Hope is what drives people to anticipate better things, a better life, for themselves and others, and hope is what’s been in short supply, in the past few years.

  11. Well written and informative Jack. There are many questions we need answers to and no doubt councils throughout Britain are currently panicking about the state of their own buildings.

  12. Well said Jack.
    Bring back the1971 the Fire Precaution Act and allow the fire service a voice as well as the power to save lives

  13. Brilliant article, we need to know what happened. My instinct is that contractors used the cheapest options available, and that the local government was forced into choosing the lowest tender that was submitted.

  14. I don’t think I could make a better speech Jack, you have said everything. I still can’t get the pictures out of my mind, they were all human beings and are being mourned for by many many people. It’s just sick in this day and age, and cutting corners to make things better, supposedly has caused these poor souls their lives, this is manslaughter on a big scale, and people have to be punished.

  15. From the news tonight it appears that a fridge caught fire on the 4th floor. The fridge was by an open window and the flames spread outside to the cladding, and then upwards. The cladding in my opinion is why the fire spread so quickly. Someone should be made accountable for this.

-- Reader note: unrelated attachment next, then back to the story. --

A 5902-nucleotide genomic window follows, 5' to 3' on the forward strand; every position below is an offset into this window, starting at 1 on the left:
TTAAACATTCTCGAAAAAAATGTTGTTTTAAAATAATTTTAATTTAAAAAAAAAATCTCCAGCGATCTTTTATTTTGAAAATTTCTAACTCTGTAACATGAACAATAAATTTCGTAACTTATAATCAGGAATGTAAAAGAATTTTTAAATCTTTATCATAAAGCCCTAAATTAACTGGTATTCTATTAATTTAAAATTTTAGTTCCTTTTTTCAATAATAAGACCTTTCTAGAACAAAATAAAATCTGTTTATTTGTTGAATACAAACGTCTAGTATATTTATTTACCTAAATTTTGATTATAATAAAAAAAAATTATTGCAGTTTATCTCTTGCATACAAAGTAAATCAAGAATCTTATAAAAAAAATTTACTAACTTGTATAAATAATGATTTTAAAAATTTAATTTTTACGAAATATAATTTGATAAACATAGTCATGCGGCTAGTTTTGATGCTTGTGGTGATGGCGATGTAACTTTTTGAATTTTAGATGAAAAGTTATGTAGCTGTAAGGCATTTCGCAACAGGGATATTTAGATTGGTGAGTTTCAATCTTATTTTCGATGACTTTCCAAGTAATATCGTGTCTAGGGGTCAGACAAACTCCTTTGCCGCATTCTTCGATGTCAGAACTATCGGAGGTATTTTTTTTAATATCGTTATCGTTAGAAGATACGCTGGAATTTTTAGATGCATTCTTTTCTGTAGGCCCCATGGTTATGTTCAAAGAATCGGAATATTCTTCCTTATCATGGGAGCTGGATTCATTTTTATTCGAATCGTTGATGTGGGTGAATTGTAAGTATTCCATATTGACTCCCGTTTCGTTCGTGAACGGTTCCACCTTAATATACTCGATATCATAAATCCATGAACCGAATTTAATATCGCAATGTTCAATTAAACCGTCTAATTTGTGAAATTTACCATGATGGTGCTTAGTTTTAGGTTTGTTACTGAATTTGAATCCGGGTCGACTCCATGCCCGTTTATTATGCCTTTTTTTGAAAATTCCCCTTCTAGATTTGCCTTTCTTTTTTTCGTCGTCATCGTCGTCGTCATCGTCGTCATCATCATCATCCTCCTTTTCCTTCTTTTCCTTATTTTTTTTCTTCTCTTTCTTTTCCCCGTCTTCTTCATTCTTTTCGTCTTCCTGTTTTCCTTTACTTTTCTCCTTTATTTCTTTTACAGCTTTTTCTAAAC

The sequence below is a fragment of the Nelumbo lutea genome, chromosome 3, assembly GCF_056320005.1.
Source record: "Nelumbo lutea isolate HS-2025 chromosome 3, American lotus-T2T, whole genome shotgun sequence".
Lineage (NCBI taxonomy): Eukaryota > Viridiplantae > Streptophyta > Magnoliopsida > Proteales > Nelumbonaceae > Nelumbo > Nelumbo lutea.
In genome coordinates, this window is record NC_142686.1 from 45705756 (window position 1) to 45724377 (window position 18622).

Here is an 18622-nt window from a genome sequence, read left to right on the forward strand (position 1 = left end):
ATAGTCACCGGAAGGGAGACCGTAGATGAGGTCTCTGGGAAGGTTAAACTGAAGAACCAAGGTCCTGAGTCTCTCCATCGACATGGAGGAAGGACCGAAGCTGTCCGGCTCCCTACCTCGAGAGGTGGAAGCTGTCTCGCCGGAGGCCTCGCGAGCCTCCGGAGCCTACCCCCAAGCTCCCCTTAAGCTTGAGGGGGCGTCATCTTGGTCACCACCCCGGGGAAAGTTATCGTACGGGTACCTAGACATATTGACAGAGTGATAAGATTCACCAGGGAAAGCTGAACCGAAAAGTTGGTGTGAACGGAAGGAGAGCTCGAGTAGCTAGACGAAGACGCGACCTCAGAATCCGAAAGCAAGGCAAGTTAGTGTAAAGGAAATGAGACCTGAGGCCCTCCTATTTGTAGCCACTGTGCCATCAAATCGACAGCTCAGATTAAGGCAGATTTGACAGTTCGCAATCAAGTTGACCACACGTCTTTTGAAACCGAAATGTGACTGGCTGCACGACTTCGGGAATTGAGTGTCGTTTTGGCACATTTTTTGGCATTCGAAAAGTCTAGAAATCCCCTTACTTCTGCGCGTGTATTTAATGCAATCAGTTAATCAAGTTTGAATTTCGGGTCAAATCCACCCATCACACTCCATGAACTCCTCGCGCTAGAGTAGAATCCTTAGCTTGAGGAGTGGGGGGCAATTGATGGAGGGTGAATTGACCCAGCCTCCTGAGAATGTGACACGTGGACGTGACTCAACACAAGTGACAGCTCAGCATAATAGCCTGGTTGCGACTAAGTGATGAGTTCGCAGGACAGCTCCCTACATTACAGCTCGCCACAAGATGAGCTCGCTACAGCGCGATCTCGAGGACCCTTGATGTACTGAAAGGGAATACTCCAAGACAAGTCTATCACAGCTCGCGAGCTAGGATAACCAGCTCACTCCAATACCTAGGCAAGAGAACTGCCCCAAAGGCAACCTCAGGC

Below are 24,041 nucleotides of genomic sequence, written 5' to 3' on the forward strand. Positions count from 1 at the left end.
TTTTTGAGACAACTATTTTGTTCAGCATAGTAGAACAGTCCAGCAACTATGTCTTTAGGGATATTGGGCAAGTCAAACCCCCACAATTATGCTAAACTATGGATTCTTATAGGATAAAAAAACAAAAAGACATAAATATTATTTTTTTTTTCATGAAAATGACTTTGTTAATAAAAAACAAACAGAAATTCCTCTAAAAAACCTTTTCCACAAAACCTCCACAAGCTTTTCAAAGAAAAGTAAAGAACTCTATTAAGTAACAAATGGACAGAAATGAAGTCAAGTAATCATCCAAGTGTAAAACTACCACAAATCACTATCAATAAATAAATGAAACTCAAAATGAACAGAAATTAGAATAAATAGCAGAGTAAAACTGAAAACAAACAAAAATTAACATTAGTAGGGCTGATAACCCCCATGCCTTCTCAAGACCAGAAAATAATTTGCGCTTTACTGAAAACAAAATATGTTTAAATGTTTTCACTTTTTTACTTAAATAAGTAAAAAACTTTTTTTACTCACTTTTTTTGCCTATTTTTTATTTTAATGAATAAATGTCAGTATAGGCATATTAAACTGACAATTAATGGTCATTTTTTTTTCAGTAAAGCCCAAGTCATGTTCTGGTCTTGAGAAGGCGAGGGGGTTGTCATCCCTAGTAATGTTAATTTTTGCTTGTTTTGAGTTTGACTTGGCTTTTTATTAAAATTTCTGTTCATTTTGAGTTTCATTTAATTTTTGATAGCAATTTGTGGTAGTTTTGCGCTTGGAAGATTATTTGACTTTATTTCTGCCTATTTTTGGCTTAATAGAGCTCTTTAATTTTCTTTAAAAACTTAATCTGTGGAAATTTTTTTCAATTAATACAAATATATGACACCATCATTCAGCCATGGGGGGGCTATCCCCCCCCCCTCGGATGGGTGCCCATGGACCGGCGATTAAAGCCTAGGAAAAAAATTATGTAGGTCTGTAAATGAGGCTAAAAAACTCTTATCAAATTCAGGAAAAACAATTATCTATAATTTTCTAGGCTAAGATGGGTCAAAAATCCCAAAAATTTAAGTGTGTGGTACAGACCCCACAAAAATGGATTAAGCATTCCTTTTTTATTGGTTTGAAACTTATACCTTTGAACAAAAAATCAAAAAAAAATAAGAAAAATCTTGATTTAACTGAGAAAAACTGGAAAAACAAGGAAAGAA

16. Dearest Jack, So agonizingly well written, a cry of pain for those people so wronged. Who knows what lies ahead but for sure heads will be held in shame. It must and will happen. Thank you for your writing.
    With love to you, Peggy

  17. Time for people before money becomes the norm, time when people are concerned the profit margins are not the first concern. I’m sick and tired of being called loony leftie and other such pathetic names. There was no need at all for those people to suffer in this….. I can’t find the words that describe it, hellish nightmare just doesn’t cover it. An inquiry is of no use to the relatives and friends of those who have perished, it need an inquest for every death and the courts to come down hard on those who turned the other way and let this happen all for the sake of a rosy spreadsheet. Everyone rich or poor deserves to live in safe homes. There are NO excuses. 😥